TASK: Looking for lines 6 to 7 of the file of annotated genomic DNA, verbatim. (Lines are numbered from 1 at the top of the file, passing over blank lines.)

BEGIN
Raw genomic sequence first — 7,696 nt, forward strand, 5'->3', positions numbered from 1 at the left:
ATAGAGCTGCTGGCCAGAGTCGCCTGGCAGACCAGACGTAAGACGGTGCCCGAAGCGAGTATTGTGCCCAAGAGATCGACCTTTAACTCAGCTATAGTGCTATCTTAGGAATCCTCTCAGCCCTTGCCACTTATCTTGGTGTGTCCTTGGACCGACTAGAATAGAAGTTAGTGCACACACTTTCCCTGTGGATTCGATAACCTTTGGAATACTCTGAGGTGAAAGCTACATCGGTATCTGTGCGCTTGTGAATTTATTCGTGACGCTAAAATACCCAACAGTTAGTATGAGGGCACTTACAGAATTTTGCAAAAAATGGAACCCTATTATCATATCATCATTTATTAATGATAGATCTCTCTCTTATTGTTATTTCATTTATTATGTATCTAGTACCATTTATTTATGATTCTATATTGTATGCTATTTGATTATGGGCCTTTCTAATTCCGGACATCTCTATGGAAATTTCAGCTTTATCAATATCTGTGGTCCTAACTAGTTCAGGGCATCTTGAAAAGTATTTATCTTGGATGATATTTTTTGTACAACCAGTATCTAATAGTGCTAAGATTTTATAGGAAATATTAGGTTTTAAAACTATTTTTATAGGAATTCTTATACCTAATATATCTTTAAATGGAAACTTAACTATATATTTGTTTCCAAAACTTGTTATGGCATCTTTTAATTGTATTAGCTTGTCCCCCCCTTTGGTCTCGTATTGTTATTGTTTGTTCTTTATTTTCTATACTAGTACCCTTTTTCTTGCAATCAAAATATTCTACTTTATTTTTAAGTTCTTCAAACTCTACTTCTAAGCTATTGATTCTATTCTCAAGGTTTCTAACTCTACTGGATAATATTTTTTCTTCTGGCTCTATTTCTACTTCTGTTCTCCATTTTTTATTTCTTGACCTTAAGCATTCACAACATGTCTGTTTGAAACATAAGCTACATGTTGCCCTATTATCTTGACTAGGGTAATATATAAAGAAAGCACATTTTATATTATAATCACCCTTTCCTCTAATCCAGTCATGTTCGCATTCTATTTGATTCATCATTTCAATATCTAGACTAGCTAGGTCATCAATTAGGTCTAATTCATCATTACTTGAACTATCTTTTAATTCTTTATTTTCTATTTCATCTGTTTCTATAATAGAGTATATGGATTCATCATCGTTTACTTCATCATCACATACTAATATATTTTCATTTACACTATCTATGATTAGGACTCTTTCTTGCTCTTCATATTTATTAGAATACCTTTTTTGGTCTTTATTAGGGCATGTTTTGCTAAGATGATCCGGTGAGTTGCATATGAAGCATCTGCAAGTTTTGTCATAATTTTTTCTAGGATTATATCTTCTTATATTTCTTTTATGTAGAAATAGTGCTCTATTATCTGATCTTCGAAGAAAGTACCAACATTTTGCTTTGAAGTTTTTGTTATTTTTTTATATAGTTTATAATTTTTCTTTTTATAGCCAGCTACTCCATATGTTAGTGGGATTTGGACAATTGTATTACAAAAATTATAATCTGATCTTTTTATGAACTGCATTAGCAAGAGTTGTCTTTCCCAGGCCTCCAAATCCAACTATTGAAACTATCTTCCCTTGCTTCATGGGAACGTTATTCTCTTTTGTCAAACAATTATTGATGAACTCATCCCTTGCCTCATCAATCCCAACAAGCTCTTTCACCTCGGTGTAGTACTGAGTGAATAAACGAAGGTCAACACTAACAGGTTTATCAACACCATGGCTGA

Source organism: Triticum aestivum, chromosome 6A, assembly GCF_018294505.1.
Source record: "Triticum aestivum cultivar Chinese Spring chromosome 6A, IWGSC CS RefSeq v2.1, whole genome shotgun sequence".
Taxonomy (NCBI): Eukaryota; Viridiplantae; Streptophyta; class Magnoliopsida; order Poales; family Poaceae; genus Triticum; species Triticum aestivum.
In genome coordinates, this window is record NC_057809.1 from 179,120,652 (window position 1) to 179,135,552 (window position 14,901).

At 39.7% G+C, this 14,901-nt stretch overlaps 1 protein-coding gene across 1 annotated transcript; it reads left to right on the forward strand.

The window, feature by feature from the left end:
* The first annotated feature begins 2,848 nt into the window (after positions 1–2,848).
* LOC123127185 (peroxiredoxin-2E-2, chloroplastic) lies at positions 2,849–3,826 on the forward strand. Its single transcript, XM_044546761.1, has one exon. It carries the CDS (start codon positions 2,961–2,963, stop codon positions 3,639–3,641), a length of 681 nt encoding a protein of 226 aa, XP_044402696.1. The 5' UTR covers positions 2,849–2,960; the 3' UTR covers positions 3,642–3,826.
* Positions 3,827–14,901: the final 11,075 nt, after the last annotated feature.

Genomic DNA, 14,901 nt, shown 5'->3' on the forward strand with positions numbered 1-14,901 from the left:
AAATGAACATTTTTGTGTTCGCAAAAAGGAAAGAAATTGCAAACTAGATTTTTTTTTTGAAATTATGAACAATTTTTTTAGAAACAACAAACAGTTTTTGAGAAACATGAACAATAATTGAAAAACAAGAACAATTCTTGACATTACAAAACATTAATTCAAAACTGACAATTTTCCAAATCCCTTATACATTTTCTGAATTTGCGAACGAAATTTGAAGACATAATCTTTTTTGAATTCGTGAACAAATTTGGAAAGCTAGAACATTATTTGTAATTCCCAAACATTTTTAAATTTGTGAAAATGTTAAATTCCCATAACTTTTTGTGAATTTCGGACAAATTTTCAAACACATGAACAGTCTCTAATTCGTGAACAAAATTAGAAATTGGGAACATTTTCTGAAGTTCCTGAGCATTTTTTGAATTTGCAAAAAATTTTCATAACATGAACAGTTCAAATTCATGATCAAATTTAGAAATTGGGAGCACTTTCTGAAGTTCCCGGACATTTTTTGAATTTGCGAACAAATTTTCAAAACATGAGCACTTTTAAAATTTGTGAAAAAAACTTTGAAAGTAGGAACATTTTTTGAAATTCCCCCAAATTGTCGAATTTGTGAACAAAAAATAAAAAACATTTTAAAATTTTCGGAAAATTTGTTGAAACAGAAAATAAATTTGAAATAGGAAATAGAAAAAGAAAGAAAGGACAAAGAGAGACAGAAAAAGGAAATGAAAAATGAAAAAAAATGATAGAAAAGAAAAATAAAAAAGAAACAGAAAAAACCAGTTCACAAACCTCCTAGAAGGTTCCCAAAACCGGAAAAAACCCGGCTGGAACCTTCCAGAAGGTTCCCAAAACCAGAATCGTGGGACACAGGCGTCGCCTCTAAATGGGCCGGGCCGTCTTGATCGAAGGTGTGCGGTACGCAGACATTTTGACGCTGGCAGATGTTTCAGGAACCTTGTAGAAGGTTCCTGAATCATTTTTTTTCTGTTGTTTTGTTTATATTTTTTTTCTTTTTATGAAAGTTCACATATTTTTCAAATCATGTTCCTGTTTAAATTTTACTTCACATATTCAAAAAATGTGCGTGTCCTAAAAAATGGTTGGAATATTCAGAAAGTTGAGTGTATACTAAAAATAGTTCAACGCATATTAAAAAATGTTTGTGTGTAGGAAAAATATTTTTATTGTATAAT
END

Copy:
In genome coordinates, this window is record NC_057809.1 from 179,120,652 (window position 1) to 179,135,552 (window position 14,901).

At 39.7% G+C, this 14,901-nt stretch overlaps 1 protein-coding gene across 1 annotated transcript; it reads left to right on the forward strand.